Does Charcoal Toothpaste Work?
Activated charcoal has become a health trend in recent years, making its way into beauty products from face washes to hair treatments. People have embraced its natural cleansing properties, and its ability to trap chemicals and toxins.4
For that reason, charcoal has also made its way into toothpaste. The goal is to clean teeth and remove stains naturally, which can lead to charcoal toothpaste improving the whiteness of one’s teeth.3 Does charcoal toothpaste work? And is charcoal toothpaste safe to use on a daily basis?
What is activated charcoal?
Activated charcoal is comprised of a fine-grain powder made from organic high-carbon material like wood and coconut shells.5 When these elements are oxidized and heated to extreme temperatures, they turn to charcoal; after undergoing this chemical process, the resulting substance features small pores that can trap deposits and poisons.4,5
Originally, activated charcoal was developed as a poison control treatment.5, However, its ability to absorb and use as an abrasive have made it appealing for the beauty and wellness industry: by adding charcoal to facial cleansers and scrubs, users are promised skin that feels cleaner and more refined.6
It’s also an entirely natural product, and processed with minimal and age-old techniques, which is appealing to the health and wellness set.
Does charcoal toothpaste work?
According to the American Dental Association, a review of studies done on the effectiveness of charcoal toothpaste has indicated a lack of data to make a claim for safety and efficacy.2
Drawbacks of charcoal toothpaste
Critiques of charcoal toothpaste include:
- Abrasion. Charcoal has naturally abrasive properties, using charcoal toothpaste too much can result in changes to the enamel and dentin of your teeth, which may lead to tooth sensitivity.7
- Lack of fluoride. Many commercially available charcoal toothpaste options lack this fundamental ingredient that strengthens tooth enamel and protects against cavities and tooth decay.2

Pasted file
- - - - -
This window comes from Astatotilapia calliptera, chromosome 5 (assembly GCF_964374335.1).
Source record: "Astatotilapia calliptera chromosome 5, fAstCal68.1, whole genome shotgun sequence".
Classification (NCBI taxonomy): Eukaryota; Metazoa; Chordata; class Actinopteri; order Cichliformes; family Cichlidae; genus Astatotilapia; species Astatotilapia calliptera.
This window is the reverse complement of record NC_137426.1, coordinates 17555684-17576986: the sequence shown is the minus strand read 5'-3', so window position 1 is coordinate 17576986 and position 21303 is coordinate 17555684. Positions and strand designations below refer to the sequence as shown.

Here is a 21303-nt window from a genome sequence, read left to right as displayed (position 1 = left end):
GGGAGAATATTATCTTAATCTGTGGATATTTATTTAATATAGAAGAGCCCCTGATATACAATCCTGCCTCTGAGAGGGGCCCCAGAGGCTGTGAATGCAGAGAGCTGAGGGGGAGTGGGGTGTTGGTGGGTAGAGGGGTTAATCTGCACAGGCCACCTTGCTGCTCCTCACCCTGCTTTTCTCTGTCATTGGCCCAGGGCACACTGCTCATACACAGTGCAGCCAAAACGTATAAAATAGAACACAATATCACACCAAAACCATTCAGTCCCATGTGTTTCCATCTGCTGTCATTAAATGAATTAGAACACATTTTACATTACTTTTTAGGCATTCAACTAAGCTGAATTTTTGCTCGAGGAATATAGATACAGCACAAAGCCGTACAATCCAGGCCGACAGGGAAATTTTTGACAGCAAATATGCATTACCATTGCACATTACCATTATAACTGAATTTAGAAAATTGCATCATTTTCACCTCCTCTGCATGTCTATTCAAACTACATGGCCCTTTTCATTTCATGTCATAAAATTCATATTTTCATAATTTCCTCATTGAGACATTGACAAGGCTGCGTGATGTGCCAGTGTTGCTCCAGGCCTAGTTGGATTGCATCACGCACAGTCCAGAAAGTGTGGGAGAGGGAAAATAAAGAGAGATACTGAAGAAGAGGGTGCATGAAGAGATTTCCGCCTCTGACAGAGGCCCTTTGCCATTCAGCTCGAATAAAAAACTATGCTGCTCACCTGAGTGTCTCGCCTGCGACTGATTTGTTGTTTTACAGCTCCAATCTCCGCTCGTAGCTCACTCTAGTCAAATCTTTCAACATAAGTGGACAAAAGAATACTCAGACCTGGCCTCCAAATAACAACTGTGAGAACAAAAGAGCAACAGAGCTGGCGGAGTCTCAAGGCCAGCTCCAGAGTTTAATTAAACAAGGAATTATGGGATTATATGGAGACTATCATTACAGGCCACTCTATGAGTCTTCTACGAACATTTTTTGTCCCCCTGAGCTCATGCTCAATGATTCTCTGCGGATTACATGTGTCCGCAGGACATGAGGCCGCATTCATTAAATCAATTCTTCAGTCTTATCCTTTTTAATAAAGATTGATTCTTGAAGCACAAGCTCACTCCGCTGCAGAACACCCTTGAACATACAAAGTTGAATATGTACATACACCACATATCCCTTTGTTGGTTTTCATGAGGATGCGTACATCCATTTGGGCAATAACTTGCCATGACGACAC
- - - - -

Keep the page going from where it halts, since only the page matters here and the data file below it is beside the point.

- Long-term effects. More studies are required before a determination can be made on the long-term effects of charcoal toothpaste.
Can charcoal toothpaste whiten teeth?
While charcoal toothpaste can remove surface stains, it cannot penetrate intrinsic stains that reside below a tooth’s hardened enamel. Other effective whitening treatments, such as hydrogen peroxide, can reach below the enamel.3
In conclusion, charcoal toothpaste can be effective at removing surface stains, but might be too abrasive for frequent use—and there are effective whitening solutions out there. Toothpaste containing activated charcoal is significantly more abrasive than other toothpastes.7
Regularly scheduled cleanings are the most effective way to maintain dental health. A fluoride toothpaste such as Sensodyne Full Protection Toothpaste can both help whiten teeth as well as relieve tooth sensitivity.*
*with twice daily brushing
- How to Choose the Best Toothpaste for You. Cleveland Clinic. https://health.clevelandclinic.org/how-to-choose-the-best-toothpaste-for-you/. Accessed 5/31/2023.
- Charcoal and charcoal-based dentifrices. JADA. https://jada.ada.org/article/S0002-8177(17)30412-9/. Accessed 5/31/2023.
- Whitening. American Dental Association. https://www.ada.org/resources/research/science-and-research-institute/oral-health-topics/whitening/. Accessed 5/31/2023.
- Activated Charcoal. MedlinePlus. https://medlineplus.gov/druginfo/natural/269.html. Accessed 9/22/23.
- Activated Charcoal for Acute Poisoning: One Toxicologist’s Journey. National Insititute of Health. https://www.ncbi.nlm.nih.gov/pmc/articles/PMC2919687/pdf/13181_2010_Article_46.pdf. Accessed 9/22/23.
- Charcoal: An Ancient material with a new face. Science Direct. https://www.sciencedirect.com/science/article/abs/pii/S0738081X19301361?via%3Dihub. Accessed 9/22/23.
- Abrasiveness and whitening effect of charcoal-containing whitening toothpastes in permanent teeth. National Library of Medicine. https://www.ncbi.nlm.nih.gov/pmc/articles/PMC8404563/. Accessed 9/22/23.